All this, of course, would have to wait. The horses were always the first to be taken care of and satisfied. Then came the impatient demands of one's superiors, and only after they'd all been given what they wanted, whether fodder or information, could the soldier attend to his own needs. Not that Phoebus was about to complain. 

With only what seemed to be an inch or so of layered grime left to go, Phoebus was shaken rudely out of his meditations by a door slamming and a shrill, panicky voice, calling for him: 

"Lieutenant! Lieutenant, are you there?" 

"What?!" Phoebus knew that his voice sounded irritated, but frankly, he didn't care. He flung his rag back into the bucket and stood up so the man could see him. It was a thin, pale, dark-haired young man whose face he didn't recognize - probably one of the already-resident Palace Guard. The guardsman hurried over, babbling. 

"I was on patrol, but I couldn't find the Captain - and someone was shot! - and they said I should report to you instead. And then I couldn't find you and-" 

"Whoa, whoa, breathe for a minute, why don't you?" Phoebus wound his way through the aisles to the young man and the door. "That's it - breathe - now, what happened?"

The young soldier appeared to be having some trouble grasping the concept of expressing one idea at a time, but he managed somehow. Doubtless it was the new Lieutenant's black stare that forced him to it. 

"Well, we were out on a patrol, and we were near the Bells and Motley tavern, when we heard this scream, and Charlais, he says he saw a girl go down in the next street with an arrow, but some people came out of the tavern and took her inside, and Charlais said they were mostly gypsy-folk, so we thought we'd better come back and report. So I ran on ahead because I'm so fast, but I couldn't find anyone to report to, so they told me to come tell you." He took a deep breath and stood for a few moments sucking in air like a winded horse. Phoebus resisted the urge to groan at the man's stupidity. His squad's stupidity, too. 

"Not much to report there, is it?" he said with some asperity. "Look ... Go wait for your squad to show up, and I'll try to find the Minister. Or someone..." 

The soldier nodded frantically and was off like a flushed hare. Phoebus stared down at the half-cleaned saddle and heaved another sigh of irritation.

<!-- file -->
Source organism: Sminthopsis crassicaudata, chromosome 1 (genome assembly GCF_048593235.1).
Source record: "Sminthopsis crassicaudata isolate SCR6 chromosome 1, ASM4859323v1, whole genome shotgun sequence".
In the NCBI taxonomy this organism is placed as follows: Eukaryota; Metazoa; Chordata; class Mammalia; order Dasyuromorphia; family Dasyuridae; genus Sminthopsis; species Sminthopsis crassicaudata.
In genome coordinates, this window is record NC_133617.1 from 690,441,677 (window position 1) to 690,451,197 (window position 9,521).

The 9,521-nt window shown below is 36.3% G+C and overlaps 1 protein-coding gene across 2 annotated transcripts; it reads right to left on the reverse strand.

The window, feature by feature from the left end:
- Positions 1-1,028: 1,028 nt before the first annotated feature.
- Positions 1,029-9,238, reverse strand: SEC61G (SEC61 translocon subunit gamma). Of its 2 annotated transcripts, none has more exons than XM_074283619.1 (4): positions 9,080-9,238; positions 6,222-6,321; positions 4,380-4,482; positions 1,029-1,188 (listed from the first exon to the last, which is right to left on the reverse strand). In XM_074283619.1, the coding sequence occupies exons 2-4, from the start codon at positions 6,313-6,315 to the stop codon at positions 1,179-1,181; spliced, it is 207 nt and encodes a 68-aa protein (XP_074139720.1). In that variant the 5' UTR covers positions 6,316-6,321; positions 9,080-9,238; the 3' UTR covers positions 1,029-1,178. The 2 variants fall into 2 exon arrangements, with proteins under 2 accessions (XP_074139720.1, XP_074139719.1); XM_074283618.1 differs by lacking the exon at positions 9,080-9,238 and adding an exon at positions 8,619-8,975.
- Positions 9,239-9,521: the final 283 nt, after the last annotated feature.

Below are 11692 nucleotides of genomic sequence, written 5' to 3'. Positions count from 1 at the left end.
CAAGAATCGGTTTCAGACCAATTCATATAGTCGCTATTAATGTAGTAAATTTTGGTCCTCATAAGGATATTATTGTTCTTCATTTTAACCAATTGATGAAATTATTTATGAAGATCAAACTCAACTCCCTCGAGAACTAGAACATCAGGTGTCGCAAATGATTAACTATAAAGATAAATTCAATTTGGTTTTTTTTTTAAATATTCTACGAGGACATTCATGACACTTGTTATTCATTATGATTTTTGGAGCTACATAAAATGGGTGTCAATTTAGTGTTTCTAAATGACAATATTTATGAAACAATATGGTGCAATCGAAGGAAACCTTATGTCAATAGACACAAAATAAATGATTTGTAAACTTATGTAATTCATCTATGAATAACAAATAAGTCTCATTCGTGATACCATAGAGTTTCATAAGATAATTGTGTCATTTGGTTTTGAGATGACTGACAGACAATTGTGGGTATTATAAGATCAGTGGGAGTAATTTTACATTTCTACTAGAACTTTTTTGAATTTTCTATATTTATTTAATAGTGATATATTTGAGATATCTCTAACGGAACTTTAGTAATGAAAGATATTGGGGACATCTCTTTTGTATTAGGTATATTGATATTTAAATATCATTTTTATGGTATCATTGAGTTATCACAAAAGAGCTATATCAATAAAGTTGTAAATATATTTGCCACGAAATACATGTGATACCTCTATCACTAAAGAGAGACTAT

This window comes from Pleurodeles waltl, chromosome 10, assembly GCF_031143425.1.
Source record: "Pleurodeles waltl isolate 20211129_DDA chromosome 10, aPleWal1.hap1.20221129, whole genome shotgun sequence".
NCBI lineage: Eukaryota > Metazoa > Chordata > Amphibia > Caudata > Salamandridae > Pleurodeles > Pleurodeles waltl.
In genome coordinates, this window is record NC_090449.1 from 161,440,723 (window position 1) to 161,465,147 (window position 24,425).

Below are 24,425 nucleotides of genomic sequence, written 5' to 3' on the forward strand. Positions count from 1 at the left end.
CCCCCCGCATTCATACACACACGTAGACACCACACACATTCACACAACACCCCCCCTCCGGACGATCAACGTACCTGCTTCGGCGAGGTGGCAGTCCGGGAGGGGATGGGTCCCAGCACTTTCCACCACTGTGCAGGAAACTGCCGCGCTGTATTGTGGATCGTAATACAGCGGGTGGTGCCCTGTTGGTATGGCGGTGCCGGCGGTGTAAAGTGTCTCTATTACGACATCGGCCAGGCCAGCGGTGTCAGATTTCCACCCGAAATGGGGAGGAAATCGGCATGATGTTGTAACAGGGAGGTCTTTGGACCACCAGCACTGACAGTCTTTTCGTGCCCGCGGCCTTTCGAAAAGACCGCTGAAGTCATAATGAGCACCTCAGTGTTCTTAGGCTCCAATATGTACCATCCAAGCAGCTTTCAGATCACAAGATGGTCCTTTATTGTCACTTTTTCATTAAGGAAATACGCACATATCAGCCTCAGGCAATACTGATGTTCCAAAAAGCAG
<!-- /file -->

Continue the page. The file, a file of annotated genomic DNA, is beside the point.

Achilles raised his head, jaw still grinding, pricked ears following the sound of his master's footsteps disappeared along with the tall armour-clad figure. The stable door swung once or twice on rusting hinges, and creaked closed. 


Misery set in. He knew full well that only more misery could come of opening his eyes, and still further misery from making any foolish attempt to stand, speak, or, horror of horrors, walk. 

The sounds of the Court began to seep through the heavy material of the tent---tentatively at first, as if the rom were aware of his condition. Then, over the slim course of a quarter hour the noise began to rise---muffled voices thronging in his temples, clanging pots shattering behind his eyes, babies screaming crimson plumes in his brain. 

Crimson. Red. Blood. Girl. 


No, getting up was looking like the least appealing in a long list of unappealing options. 

He smothered his face in the dusty wrinkles of an ancient cushion, sighing delicately so as not to cause the eruption of more colors that were not there. The noise fell away---the knot in his belly loosened---the spin in his skull settled to a slow whirl.

And then the dog came in. The tent's flap must not have been tied well--a measure which would normally have kept the mangy beast in its rightful place. Instead, however, he felt the alarming slap of a large, rough tongue on his neck, and then the snorfing dampness of a black nose inserted into his ear. 

He grimaced and hoped desperately that it would go on its way. It did not. Instead, it began a campaign to make Clopin roll over, licking furiously at the underside of his face, whining piteously and pawing at his nose. There must have been some trace of stew or sauce or some such desirable on the cushion.

Or perhaps it was a messenger of the forces of fate, which would have him awake, arise, and attend to his duties as leader of the Parisian Rom, however scraggly, uneven, and nauseous he might be. 

With a sound not unlike the dog's own whimper, he slowly pulled himself up into a slouch. 

His head erupted, and with a great, queasy sigh, he began his first attempt to stand. 

Clopin blindly fumbled around the edges of the blankets for something resembling clothing. He noted with no small amount of humiliation that Herlikin had somehow wrestled him out of his vestments the night before---he could only utter a silent prayer that she had not done so in full view of the children. Let them see that their father was human, yes---let them see that he was an unconscious, drooling, naked slob, no.